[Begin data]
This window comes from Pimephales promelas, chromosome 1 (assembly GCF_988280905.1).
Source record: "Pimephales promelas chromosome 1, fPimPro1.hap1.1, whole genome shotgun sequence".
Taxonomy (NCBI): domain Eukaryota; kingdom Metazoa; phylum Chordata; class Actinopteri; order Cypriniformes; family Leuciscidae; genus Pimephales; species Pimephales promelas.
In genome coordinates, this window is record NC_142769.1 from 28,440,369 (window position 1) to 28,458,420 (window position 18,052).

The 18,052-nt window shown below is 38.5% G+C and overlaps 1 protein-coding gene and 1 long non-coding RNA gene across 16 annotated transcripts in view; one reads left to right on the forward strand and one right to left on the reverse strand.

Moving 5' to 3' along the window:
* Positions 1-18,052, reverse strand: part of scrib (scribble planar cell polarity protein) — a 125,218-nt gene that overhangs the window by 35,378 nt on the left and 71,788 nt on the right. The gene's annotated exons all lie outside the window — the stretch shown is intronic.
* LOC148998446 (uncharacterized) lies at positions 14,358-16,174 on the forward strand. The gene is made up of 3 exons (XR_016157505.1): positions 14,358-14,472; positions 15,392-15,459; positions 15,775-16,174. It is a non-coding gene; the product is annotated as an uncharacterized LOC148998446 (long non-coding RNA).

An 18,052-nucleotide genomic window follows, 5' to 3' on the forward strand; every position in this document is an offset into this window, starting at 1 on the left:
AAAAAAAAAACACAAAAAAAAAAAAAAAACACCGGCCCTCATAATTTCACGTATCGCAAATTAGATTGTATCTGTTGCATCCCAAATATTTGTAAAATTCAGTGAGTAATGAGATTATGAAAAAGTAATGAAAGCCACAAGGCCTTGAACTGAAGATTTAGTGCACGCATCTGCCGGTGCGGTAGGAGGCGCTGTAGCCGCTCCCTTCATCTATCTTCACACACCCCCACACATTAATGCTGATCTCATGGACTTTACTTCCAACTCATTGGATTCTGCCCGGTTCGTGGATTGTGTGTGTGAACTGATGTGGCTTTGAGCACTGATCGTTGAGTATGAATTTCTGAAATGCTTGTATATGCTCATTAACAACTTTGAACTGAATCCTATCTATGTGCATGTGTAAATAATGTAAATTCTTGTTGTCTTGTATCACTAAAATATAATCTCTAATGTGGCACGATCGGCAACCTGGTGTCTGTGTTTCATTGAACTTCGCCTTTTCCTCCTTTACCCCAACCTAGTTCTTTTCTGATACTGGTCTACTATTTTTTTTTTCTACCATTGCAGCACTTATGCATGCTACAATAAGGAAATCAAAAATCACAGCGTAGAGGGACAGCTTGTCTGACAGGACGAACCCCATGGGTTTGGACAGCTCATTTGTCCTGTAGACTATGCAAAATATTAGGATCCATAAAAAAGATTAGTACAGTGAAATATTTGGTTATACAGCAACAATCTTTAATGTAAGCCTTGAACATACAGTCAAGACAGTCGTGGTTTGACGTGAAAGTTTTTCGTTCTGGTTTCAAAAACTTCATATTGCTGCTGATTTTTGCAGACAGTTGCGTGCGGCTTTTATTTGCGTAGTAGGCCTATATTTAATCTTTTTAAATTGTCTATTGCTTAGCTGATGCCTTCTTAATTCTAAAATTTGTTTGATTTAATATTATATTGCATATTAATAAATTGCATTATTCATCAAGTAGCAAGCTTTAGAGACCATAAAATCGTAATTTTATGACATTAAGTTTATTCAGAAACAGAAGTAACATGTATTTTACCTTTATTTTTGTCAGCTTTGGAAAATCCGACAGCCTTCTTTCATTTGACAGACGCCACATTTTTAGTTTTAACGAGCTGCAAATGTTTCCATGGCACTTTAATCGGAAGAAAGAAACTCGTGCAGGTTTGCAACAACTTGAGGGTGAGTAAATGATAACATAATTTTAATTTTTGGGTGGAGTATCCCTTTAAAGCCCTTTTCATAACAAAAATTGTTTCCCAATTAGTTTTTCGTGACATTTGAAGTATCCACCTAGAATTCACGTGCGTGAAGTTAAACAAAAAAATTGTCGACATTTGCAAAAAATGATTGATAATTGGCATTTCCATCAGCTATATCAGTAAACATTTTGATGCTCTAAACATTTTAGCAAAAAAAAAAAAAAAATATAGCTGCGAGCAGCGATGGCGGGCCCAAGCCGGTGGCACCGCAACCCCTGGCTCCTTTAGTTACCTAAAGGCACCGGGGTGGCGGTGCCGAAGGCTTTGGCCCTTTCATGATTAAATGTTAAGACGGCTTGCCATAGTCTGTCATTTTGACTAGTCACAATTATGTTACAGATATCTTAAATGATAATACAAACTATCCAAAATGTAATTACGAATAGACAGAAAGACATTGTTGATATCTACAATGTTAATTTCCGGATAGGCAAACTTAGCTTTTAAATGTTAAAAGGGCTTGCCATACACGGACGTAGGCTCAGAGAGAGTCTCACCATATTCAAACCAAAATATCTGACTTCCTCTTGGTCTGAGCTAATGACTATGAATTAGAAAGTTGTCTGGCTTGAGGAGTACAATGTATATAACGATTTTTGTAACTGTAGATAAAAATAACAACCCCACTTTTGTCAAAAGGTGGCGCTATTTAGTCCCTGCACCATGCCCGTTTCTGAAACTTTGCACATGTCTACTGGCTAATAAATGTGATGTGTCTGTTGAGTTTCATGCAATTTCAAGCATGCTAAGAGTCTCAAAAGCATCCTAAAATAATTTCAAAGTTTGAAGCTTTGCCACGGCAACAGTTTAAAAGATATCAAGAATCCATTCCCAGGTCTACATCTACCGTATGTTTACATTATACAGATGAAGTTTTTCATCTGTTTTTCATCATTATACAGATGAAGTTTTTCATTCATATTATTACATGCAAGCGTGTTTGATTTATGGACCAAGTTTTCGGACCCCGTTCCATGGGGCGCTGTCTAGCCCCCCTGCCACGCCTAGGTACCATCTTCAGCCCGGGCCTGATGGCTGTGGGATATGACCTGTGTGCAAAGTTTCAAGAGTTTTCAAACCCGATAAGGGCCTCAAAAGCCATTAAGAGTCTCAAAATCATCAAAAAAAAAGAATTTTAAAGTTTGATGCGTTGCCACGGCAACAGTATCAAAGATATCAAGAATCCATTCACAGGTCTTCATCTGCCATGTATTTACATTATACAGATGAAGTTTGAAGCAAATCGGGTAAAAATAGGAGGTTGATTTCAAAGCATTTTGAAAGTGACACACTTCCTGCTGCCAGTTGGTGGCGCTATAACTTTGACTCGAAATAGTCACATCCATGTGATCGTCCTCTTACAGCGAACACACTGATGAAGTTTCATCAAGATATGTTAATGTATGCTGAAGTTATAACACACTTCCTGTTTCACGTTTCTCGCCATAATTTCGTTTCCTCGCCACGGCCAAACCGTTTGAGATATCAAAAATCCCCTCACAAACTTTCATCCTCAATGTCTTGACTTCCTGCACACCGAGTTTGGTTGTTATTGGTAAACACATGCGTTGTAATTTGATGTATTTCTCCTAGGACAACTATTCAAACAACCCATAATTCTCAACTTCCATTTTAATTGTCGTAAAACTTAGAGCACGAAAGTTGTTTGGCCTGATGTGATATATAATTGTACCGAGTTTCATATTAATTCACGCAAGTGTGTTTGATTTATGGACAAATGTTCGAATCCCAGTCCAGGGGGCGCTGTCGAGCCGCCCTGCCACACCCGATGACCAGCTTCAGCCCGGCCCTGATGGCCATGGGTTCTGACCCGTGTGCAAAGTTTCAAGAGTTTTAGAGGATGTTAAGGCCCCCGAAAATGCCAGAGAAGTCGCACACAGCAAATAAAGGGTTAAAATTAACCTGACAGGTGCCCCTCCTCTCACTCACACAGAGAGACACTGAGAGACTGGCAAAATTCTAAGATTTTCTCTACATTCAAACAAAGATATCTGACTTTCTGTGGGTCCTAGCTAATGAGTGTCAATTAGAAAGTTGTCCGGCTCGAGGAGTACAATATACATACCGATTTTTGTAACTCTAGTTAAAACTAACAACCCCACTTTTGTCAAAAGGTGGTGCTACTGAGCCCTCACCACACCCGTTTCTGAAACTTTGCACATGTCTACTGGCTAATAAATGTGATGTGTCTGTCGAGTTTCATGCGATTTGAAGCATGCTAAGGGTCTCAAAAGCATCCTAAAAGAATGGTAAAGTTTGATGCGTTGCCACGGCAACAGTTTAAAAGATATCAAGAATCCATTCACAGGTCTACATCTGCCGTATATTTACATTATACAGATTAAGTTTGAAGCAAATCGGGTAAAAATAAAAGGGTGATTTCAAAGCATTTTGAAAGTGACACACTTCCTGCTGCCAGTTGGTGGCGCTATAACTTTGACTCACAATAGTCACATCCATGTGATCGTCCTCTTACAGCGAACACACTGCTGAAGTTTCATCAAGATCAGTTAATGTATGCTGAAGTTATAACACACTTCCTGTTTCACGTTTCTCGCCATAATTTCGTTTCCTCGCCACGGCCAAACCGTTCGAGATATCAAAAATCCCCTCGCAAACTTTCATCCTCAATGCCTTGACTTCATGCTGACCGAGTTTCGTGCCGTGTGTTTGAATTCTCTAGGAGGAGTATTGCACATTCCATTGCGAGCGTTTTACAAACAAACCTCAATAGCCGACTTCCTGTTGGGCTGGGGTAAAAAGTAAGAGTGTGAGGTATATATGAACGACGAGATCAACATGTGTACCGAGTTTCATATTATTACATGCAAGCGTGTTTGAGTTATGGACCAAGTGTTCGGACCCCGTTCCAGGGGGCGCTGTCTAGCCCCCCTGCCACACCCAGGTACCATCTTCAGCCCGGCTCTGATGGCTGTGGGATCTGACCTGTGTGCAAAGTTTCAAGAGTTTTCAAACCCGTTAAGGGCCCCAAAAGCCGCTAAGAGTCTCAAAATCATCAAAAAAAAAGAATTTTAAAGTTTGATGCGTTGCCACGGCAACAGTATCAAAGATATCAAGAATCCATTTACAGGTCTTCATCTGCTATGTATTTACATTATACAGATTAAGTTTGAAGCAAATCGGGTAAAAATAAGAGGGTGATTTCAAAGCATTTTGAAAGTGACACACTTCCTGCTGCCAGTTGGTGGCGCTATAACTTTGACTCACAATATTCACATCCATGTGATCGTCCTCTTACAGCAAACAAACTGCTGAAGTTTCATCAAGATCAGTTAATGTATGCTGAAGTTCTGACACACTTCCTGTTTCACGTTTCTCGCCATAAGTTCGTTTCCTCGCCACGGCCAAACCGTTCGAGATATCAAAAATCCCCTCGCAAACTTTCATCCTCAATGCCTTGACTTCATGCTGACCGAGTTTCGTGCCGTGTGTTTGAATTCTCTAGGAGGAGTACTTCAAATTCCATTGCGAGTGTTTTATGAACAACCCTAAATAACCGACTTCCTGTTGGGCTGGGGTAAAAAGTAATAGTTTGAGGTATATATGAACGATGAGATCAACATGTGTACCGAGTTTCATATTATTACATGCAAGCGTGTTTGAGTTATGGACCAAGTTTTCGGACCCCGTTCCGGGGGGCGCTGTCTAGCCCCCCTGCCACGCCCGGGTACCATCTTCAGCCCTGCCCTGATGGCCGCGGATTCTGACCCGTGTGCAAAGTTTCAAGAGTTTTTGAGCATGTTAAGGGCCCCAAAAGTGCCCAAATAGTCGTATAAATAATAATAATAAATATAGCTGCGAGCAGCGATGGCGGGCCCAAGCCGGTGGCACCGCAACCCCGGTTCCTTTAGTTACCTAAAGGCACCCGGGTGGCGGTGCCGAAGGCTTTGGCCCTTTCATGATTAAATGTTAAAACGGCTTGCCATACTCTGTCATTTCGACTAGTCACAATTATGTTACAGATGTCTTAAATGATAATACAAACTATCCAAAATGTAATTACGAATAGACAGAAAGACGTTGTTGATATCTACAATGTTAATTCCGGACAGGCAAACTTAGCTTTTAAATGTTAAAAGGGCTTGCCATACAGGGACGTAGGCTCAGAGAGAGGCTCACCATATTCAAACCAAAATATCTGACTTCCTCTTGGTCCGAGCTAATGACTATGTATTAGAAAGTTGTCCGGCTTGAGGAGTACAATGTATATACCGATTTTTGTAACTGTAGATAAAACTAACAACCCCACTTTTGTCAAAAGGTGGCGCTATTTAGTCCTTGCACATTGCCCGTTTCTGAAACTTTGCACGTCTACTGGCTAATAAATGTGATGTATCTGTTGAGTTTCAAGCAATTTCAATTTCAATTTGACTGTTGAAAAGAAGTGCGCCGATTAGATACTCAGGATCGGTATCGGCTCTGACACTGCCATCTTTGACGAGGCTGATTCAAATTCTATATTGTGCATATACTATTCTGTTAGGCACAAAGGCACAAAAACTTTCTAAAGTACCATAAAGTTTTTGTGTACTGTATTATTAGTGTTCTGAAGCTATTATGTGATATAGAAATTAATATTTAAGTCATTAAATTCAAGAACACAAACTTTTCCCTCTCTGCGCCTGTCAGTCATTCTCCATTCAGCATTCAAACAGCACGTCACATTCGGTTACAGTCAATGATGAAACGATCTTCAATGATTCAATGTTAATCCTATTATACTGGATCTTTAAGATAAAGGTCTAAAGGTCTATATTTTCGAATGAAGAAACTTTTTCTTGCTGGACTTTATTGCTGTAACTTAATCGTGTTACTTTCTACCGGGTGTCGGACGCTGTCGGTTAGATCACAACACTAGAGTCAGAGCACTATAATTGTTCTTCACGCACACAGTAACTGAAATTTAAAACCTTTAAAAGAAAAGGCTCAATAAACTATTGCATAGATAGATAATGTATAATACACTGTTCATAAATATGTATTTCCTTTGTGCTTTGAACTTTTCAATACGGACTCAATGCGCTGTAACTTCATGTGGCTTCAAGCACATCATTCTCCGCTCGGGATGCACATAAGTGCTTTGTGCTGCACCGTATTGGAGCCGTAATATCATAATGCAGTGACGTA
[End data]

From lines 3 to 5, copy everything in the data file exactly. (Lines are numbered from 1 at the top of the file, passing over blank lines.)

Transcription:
Taxonomy (NCBI): domain Eukaryota; kingdom Metazoa; phylum Chordata; class Actinopteri; order Cypriniformes; family Leuciscidae; genus Pimephales; species Pimephales promelas.
In genome coordinates, this window is record NC_142769.1 from 28,440,369 (window position 1) to 28,458,420 (window position 18,052).

The 18,052-nt window shown below is 38.5% G+C and overlaps 1 protein-coding gene and 1 long non-coding RNA gene across 16 annotated transcripts in view; one reads left to right on the forward strand and one right to left on the reverse strand.